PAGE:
Friday, March 02, 2012

AMERICAN BOB: "Lost & Founders"


Lido said...

I like the way you slip into a Boston accent on occasion in this episode, I'm not sure if this is because of recent illness or because of how passionate you are about the source material...probably both

cassidy said...

I am really, really glad that this tendency bothers someone else as much as it bothers me. Constitutional worship has got to be one of the most counterproductive political rallying points in the modern discourse.

The last Framer to die (James Madison) did so at a time when the theory of evolution was barely more than a few scattered notes in Charles Darwin's journal, light was believed to be waves in the luminiferous aether, and economists still subscribed to the labor theory of value, not to mention the fact that, y'know, FUCKING SLAVERY. So why in the name of all that is rational should I take the words of this man and a bunch of other men who died even earlier as gospel?

Good episode, Bob. Big fan.

James said...

Question: when are you ever going to do an American Bob episode on how Obama is as bad as Bush?

The Beard said...

"Here are some things they didn't have: a time machine, a crystal ball, precognition..."

You can't know that for a fact! I mean, you can't prove they didn't have a crystal ball can you?

Chris said...


Lets try a little logic here

Bush was a (-) negative on the economy. If Obama was also a (-) on the economy, the two would add up to a bigger (-) negative.

Since the economy is improving (unemployment is down, DOW is up, etc.) that must mean that Bush's (-) is being offset by a (+) positive.

Now, where republicans get confused and angry is that the (+) positive hasn't offset the (-) fast enough. For that, I would use a train analogy. The U.S. ecomomy is a massive locomotive. It takes the movement in the front (retail sales) a while for the effects to be noticed by the last few cars (employment). Trains do not go from 0-60 in 20 secs. And the economy doesn't go from Bush recession back to Clinton good times in 3.5 years.

(Tangent) I also love how Republicans demand war after war and endless tax cuts, then blame the Democratic President for budget deficits. Republicans run up such a bill on the things that help the rich; get run out of office only for the Democratic successor to have to clean up the mess with the restrictions that he can't reduce military spending or raise taxes. Therefore leaving his only option to cut safety net programs, education, environmental protections, etc. And then he doesn't do it fast enough they try to vote him out after four years so they can start the whole game back up again.

Sofie Liv Pedersen said...

It's kind of funny how the tables has now been turned.
That it is us here in Europe, whom used to have monarchs, that is all about "The ever changing way of doing things." and well. "Screw you America, we want to do our own thing."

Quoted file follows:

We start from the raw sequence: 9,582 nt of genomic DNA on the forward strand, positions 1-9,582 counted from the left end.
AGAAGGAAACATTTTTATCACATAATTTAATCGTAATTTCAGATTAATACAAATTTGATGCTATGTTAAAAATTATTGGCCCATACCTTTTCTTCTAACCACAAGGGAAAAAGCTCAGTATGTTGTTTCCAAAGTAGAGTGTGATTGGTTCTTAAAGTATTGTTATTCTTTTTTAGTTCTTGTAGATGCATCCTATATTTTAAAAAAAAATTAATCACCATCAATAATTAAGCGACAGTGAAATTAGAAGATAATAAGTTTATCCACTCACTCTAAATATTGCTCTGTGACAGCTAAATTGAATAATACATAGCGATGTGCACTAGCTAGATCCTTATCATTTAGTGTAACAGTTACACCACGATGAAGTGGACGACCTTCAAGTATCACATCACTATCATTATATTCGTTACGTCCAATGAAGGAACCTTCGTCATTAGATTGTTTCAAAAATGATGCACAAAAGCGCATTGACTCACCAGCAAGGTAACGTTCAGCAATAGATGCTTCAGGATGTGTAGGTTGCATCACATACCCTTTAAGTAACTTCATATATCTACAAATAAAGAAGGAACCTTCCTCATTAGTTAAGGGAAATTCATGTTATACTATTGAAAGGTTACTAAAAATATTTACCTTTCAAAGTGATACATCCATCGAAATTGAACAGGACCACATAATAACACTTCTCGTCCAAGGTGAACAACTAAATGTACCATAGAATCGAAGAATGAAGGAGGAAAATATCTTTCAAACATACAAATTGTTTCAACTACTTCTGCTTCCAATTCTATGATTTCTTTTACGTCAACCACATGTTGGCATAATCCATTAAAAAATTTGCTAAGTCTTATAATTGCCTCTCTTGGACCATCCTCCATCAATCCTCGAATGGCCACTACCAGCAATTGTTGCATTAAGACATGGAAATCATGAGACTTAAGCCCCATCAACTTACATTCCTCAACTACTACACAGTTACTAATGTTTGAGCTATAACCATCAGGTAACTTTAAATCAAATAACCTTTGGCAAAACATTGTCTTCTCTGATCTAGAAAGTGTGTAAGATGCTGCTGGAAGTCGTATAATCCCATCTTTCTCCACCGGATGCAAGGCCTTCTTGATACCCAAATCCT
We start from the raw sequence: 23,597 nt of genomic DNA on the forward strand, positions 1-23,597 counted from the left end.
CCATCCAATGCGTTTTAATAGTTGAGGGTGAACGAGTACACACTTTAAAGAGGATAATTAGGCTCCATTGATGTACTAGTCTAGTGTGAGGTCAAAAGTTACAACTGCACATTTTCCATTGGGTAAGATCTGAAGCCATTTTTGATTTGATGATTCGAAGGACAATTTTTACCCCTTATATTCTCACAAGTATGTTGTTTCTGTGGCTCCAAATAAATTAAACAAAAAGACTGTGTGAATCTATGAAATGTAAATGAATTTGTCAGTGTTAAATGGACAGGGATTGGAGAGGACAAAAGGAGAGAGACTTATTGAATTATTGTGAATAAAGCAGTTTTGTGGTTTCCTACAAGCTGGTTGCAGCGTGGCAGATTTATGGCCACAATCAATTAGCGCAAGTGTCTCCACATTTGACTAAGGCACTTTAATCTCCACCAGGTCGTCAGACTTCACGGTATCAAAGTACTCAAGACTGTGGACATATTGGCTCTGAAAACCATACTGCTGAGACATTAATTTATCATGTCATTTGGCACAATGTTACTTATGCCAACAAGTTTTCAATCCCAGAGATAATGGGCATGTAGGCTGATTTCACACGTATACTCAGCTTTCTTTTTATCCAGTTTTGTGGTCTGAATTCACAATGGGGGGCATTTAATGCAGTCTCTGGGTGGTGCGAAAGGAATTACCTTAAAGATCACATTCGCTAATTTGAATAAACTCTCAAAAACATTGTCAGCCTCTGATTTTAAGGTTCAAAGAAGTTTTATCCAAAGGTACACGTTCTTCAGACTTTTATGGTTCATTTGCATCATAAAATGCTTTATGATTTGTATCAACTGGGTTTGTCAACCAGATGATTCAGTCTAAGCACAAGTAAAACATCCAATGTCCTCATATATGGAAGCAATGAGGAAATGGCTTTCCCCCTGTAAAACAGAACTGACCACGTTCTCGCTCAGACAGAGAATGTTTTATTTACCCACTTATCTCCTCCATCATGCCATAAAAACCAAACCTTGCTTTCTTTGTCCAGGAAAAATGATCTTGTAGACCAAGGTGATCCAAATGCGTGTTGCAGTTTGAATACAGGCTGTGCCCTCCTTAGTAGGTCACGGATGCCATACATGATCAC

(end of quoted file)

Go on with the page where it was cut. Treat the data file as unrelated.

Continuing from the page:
Or at least the people is like that, government representation can be kind of different, because well, the US got the power.
But still, we are much more about "The individuals right." and "Changing what we have." than the monarch kind of steering where we try to do as past government people ''Intended'' ... we actually don't care about that.

antecedentless said...

@Chris, labor participation is down, so the unemployement numbers are skewed. The growth of our economy expands geometrically, not linearly, so the Dow being "higher" than Bush is not a good measure. The rate of growth is.

Back on topic: Yet another suprisingly unpartisan video with an excelent thesis. This has been an great video series and I hope to see more of it.

antecedentless said...

>an great
Best get back to my studies.

Blue Highwind said...

Um... do you have any specifics as to what's not working? Yeah, the Founding Father's weren't infallible, but the Constitution they've written is actually a pretty damn stable political structure that has steered this country from an agrarian half-slave economy to a post-industrial superpower. Its also one of the oldest Constitutions still in use in the world, a remarkable feat.

Thanks to Checks and Balances, the federal government can take on the disputes of all kinds of individual groups and thanks to its very nature, be forced to come with some kind of compromise for everybody. Yeah, the Presidency has grown rapidly in power, but in the 21st century, especially with our long-reaching power across the world, we needed that strong executive.

The Constitution works because its flexible. The systems its built can change on our needs. In the beginning only White men with land could vote, thanks to the Found Father's system, that has changed.

So Moviebob, what in the Constitution needs to go? I'm curious. Because that document has worked pretty damn good so far.

biomechanical923 said...

"breaking out the red pens and the white-out"
I really don't know of any elected officials that I would feel comfortable making alterations to the constitution.

There are far too many people on both extremes of the political spectrum who would love to get their claws into it, and far too many interest groups on both sides who would love to make it illegal for citizens to say or do things that they don't like

Pat said...

@Blue Highwind

The Second Amendment springs to mind as something that's held up as way more sacred than it should be. Should there be laws protecting the rights of citizens to bear arms? Sure, but I really don't see why it needs to be an amendment. The amendment existed to ensure that the people could fight back against imposed martial law, but at this day and age, that seems like a ridiculous concept to the point where if the American government ever got so singularly corrupt that martial law was ever a remote possibility, they would have no trouble overturning a silly constitutional amendment. All it does in the real world is prevent gun laws from actually doing good. I mean, would banning guns really be so bad? It's worked out pretty well for the UK.

The Third Amendment is basically an anachronism, but it's not really causing any harm, so there's no reason to get rid of it I guess.

But I think Bob is talking more about people who say the founding fathers "intended" the U.S. to be a Christian nation or that they "intended" a free market or they "intended" low taxes, etc. etc.

Basically using the argument of "this is what our nation was founded on" as an excuse to not have to make a valid argument. Using tradition as an excuse to prevent change.

Dmman said...